A German PerspectiveDavid Chipperfield Architects (2013)Bernhard Schulz2013General

Only in Germany do citizens’ action groups and even professionals in the field insist so vehemently that new buildings be designed in a contemporary architectural idiom. It would, however, be a mistake to infer from this that there are more surviving old buildings, against which contemporary architecture would have a hard time asserting itself. The reverse is the case, of course. Germany lost far more of its historical architecture than its European neighbours during World War II, and even more so during the subsequent period of reconstruction, which was nearly always understood and used as an opportunity to build entirely new structures.

A German Perspective

Only in Germany do citizens’ action groups and even professionals in the field insist so vehemently that new buildings be designed in a contemporary architectural idiom. It would, however, be a mistake to infer from this that there are more surviving old buildings, against which contemporary architecture would have a hard time asserting itself. The reverse is the case, of course. Germany lost far more of its historical architecture than its European neighbours during World War II, and even more so during the subsequent period of reconstruction, which was nearly always understood and used as an opportunity to build entirely new structures. Nevertheless, the ideology of modernism – overstated in the demand that every period should and must express itself exclusively in its own formal idiom – has retained its validity here. The debates over the restoration or even complete reconstruction of historical buildings have always triggered an irreconcilable conflict between modernists and traditionalists – to put it simply – no matter whether they concern a rapidly changing metropolis like Berlin or a comparatively serene community such as Hildesheim or Halle.

In this difficult country, where debates are always more ideological than pragmatic in nature, David Chipperfield has enjoyed undisputed appreciation. Today, after a remarkable series of wide-ranging projects, he is praised by all sides as an important representative of his field. He is considered neither a modernist nor a traditionalist, and certainly not narrow-minded, but rather a defender of architecture for its own sake, someone guided by common sense more than dogma – an attitude we Germans admire in the English, but for which, revealingly, there is no equivalent phrase in our language. It is generally agreed that the Neues Museum on Berlin’s Museum Island – which is refurbishment, reconstruction and new design in equal measure – is a masterpiece that constitutes a model and scarcely attainable standard for any architectural brief that is even remotely comparable to it. The approval for the building ultimately realised was unprecedented, not despite but precisely because of the fact that the planning for how to deal with the wartime ruin of the Neues Museum was so controversial and, at times, an intense feud. The result persuaded everyone, even the project’s harshest critics.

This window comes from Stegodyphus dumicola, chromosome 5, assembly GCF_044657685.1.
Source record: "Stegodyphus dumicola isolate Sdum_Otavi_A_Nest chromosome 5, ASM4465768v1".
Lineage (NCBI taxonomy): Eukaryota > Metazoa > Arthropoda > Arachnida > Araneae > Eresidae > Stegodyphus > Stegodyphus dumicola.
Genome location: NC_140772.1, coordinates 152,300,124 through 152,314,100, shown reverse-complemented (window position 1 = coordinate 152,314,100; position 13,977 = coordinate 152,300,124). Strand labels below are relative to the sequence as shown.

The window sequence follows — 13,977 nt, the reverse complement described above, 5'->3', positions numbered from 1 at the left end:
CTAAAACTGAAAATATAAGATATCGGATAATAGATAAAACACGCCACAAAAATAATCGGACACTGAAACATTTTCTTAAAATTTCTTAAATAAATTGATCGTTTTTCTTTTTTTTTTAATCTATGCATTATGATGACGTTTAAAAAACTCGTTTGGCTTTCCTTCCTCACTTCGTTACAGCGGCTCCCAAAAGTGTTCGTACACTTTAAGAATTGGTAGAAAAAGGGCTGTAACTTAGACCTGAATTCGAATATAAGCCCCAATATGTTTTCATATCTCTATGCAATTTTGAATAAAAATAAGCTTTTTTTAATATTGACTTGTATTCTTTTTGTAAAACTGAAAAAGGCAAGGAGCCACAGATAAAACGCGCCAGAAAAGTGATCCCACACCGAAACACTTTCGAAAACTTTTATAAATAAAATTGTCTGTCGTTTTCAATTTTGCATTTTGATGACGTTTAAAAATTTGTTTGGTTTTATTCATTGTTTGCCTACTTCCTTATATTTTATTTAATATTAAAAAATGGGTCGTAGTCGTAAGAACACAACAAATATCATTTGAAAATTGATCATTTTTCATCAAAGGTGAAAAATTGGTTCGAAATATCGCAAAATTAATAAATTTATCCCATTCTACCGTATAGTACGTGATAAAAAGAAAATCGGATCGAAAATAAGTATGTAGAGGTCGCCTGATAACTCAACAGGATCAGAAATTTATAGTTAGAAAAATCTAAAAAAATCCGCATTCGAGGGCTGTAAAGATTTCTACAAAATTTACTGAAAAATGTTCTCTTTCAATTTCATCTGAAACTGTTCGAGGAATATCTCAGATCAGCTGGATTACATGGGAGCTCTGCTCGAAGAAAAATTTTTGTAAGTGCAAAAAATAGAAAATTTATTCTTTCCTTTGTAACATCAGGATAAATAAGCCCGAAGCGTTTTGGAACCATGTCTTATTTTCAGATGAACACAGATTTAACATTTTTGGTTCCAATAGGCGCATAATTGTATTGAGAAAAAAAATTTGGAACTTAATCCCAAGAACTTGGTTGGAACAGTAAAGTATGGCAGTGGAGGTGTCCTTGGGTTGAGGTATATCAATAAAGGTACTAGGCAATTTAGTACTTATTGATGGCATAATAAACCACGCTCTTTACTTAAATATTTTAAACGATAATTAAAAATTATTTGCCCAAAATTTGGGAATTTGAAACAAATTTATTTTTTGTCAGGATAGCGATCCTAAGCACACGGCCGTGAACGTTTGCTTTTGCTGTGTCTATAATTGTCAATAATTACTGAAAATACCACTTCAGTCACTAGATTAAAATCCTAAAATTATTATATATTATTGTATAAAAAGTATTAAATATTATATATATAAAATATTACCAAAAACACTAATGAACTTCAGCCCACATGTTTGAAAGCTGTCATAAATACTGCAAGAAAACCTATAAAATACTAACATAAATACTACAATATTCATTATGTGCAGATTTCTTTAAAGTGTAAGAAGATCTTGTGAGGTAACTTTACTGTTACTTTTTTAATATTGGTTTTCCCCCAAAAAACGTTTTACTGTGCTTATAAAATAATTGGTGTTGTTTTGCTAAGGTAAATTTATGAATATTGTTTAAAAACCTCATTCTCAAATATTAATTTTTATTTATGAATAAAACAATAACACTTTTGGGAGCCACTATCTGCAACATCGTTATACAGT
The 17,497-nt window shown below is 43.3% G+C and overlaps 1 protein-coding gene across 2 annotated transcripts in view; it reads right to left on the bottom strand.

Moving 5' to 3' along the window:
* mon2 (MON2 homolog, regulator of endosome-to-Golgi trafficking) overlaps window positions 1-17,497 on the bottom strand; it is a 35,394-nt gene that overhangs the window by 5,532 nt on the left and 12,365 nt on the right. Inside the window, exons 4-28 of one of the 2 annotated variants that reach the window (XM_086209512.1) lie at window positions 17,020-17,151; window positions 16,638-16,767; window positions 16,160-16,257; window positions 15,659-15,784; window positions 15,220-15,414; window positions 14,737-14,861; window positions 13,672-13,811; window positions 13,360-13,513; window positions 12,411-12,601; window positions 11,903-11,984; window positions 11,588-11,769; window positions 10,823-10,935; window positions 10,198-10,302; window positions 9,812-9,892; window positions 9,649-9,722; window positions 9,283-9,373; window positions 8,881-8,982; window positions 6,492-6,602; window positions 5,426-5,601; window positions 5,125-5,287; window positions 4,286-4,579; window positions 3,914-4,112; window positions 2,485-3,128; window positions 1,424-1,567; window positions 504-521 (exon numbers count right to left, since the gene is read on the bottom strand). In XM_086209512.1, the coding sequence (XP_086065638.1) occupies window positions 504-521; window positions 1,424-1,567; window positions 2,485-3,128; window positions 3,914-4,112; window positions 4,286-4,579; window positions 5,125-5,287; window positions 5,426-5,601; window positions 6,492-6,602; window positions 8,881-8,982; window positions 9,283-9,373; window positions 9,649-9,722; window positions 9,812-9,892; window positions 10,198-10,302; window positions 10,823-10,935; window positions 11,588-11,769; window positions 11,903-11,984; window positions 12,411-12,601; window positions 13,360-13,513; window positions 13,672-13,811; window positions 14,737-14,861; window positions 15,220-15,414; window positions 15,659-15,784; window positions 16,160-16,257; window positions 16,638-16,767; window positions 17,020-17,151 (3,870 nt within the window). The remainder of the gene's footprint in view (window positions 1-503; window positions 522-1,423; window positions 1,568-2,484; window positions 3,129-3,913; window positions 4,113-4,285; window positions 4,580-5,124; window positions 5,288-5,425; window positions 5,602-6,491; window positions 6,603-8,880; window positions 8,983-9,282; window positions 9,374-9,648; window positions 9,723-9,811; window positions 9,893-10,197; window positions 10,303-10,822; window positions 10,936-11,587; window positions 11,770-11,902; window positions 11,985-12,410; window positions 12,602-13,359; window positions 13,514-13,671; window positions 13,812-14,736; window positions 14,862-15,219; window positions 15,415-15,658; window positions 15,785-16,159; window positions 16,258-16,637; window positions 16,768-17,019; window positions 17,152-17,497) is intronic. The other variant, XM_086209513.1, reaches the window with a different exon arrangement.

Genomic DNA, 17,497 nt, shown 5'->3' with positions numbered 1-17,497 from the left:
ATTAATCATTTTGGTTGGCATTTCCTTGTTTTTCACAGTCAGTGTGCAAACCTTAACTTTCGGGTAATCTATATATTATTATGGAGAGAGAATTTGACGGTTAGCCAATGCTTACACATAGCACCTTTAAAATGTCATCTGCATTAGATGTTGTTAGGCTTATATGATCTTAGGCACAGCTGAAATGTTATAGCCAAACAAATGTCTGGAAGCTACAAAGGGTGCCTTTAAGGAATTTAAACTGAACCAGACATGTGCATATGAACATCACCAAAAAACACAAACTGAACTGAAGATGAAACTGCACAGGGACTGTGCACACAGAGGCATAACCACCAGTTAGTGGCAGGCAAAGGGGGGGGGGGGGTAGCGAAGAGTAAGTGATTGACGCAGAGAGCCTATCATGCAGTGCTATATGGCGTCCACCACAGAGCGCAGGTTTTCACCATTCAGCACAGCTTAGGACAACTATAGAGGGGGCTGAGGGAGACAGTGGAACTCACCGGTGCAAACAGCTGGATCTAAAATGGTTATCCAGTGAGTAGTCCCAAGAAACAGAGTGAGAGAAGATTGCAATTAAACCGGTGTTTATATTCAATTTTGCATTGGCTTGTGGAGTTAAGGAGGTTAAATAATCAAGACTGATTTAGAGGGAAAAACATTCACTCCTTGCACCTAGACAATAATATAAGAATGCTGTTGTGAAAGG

An architect may not necessarily be comfortable receiving praise for a building that was originally the work of another and, despite complementary restoration, will remain so. Chipperfield in particular is not interested in virtuoso landmark preservation, even when the result, as in the case of the Neues Museum, appears to be just that. Rather, he seeks the connection to history or, more accurately, the continuity of historicity, understanding the past as a tradition that also continues into the present. He is concerned with finding expression for the awareness that architecture is never entirely new, but is based on continuity and hence on fundamental principles. That applies above all to tectonics as an ‘art of assembling’, as defined by Gottfried Semper. And indeed Chipperfield frequently displays the interaction of load and support, of pillar and beam, of vertical and horizontal. Moreover, all architecture is inserted into a context shaped by earlier events. This is not necessarily limited to the immediate architectural context – it can just as easily be the intellectual framework into which the new work has to assert itself.